October is still my favorite…but April comes in a close second.
We rang in the new month by spending Easter with my family. None of us are particularly religious, but holidays have always been our time to get together and catch up on the going’s on.
These days, Easter is spent at my aunt’s house. Every year, she makes a ham, asparagus with hollandaise sauce, and a giant casserole of cheesy potatoes that are so bad - but so, so good. Truly, those potatoes taste like my childhood. A few years ago, I found out that the magical topping, the beautiful-golden-crispy-delicious finishing touch, is Cornflakes - which only makes Eric love them more (Cornflakes are his favorite). As for me I’m a sucker for traditions, so even though I parted ways with white potatoes a year ago, I happily succumbed and ate a massive scoop. And it was definitely worth it.
It occurred to me, as we were all sitting around the table after our meal, how families rely on a collective memory. Everyone knows bits and pieces of the stories, so when memories fail someone else is able to fill the blank with their own perspective. Around and around the conversations go - little details coming together to create a tapestry of shared experience.
My mom brought up the year that she and my dad hid my Easter basket in the closet - and when I found it I discovered that something had torn through the candy and eaten the center of every peanut butter filled chocolate. In my memory, I am just confused as I look the shredded tin foil wrappers - but my mom remembered me being angry, asking why they (my parents) would scrape out the centers of my beloved treats. She also remembered having the realization, and having to share the realization with me, that mice were the ones who had raided my basket. My dad then jumped in, saying he remembered that, luckily, they had plenty of spare candy - so the day was saved and my sugar-loving self did not end up deprived despite the turn of events. And, having pieced the story together, we couldn't help but laugh.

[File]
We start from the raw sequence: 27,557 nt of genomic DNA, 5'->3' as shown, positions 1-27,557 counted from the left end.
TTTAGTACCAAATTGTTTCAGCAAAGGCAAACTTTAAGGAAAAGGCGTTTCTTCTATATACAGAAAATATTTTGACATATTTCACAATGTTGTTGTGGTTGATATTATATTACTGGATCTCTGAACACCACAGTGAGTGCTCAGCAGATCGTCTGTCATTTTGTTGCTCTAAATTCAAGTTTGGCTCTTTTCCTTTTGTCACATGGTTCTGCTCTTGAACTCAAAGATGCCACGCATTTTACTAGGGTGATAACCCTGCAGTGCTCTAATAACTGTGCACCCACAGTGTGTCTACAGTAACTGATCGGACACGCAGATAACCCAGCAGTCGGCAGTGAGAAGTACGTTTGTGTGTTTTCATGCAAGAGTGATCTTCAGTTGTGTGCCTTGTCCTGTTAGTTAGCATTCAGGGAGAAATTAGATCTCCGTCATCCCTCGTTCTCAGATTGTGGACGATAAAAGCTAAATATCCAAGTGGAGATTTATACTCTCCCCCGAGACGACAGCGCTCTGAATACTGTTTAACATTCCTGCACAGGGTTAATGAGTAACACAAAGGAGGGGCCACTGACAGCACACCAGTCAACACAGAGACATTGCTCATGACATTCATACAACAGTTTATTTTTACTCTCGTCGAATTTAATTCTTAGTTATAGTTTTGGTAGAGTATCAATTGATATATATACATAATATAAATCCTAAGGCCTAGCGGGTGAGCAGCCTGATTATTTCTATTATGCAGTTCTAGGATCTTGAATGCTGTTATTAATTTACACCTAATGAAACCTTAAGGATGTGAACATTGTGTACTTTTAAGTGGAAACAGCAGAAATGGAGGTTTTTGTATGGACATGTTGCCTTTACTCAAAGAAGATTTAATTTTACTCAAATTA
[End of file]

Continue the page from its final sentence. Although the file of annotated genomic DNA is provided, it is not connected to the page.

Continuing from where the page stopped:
As if the day, spent with family, wasn’t beautiful enough, on our way home Eric and I even saw a few late blooming crocuses, opening their petals in the afternoon sun. Perfect.
On the jewelry front, a few changes are brewing this month. But I’m hoping they’ll be for the better! For awhile now, I’ve been trying hard to take note of the things that cause my creative flow to swirl back on itself, getting caught in endless eddies. It’s tricky because when I find myself in one of these low motivation scenarios, realizing that I’m stuck is usually the last thing that occurs to me.
One of the biggest blocks I’m finding is my current format for shop updates. In the past, I’ve planned out a handful of pieces, created them, and then put them up in the shop at a set time. But honestly, this way of doing things just isn’t working. Designing and then creating larger collections saps my motivation because I end up feeling like I HAVE TO create all of the pieces I planned, even when I feel my muse pulling me in a different direction. And then, when it’s finally update time, I am stressed beyond belief. Sleeplessness hits me a couple of days before the update and I positively shake with nervous energy at the moment I post new pieces. And then the cycle begins again. I’m not sure why it has taken this long, but if finally occurred to me that it can’t hurt to try something different.
SO for the month of April, my plan is not to plan - but rather to make spontaneously and from the deepest, truest place in my heart. And when pieces are finished, I’ll just pop them into the shop. No stress, no buildup. Just a creative outpouring and a chance to see how I work, free from my own rules. Here on the blog I’ll post previews of new pieces, and Instagram posts will be for new jewelry that is available in the shop.
It’s a little different. It’s a little scary. But a person can do most anything for a month, right?
(And just for fun, a picture of the Prairie Born earrings - they’re headed to their new home on Thursday. These earrings feel like a turning point for me, and I want to make more pieces like this - on the edge of what I think I can accomplish. Because I think that’s the headspace in which my best work might be living.)